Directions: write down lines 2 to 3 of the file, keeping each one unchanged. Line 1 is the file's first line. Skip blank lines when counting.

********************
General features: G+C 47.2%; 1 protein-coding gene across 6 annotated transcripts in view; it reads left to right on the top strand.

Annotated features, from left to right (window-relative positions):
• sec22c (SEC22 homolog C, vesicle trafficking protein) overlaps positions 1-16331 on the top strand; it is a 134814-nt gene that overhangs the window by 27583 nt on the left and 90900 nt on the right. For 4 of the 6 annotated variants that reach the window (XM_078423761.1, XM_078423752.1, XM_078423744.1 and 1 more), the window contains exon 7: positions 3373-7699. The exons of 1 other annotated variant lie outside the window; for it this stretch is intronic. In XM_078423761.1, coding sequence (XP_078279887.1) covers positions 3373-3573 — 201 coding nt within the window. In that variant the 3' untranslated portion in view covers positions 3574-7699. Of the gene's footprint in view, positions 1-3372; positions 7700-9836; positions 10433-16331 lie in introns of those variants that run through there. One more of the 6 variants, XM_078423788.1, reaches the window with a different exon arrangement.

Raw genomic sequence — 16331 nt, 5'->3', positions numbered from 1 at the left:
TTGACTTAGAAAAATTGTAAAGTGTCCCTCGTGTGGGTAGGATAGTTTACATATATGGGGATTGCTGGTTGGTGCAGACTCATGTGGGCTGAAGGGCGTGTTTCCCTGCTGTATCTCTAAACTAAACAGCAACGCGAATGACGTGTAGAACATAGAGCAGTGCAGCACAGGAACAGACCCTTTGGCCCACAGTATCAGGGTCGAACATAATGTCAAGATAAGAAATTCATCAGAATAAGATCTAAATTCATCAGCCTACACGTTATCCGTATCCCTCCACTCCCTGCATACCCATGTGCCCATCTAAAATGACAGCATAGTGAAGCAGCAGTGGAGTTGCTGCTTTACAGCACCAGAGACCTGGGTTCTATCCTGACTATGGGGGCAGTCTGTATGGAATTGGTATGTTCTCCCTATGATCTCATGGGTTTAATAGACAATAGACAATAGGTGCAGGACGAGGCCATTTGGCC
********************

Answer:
Annotated features, from left to right (window-relative positions):
• sec22c (SEC22 homolog C, vesicle trafficking protein) overlaps positions 1-16331 on the top strand; it is a 134814-nt gene that overhangs the window by 27583 nt on the left and 90900 nt on the right. For 4 of the 6 annotated variants that reach the window (XM_078423761.1, XM_078423752.1, XM_078423744.1 and 1 more), the window contains exon 7: positions 3373-7699. The exons of 1 other annotated variant lie outside the window; for it this stretch is intronic. In XM_078423761.1, coding sequence (XP_078279887.1) covers positions 3373-3573 — 201 coding nt within the window. In that variant the 3' untranslated portion in view covers positions 3574-7699. Of the gene's footprint in view, positions 1-3372; positions 7700-9836; positions 10433-16331 lie in introns of those variants that run through there. One more of the 6 variants, XM_078423788.1, reaches the window with a different exon arrangement.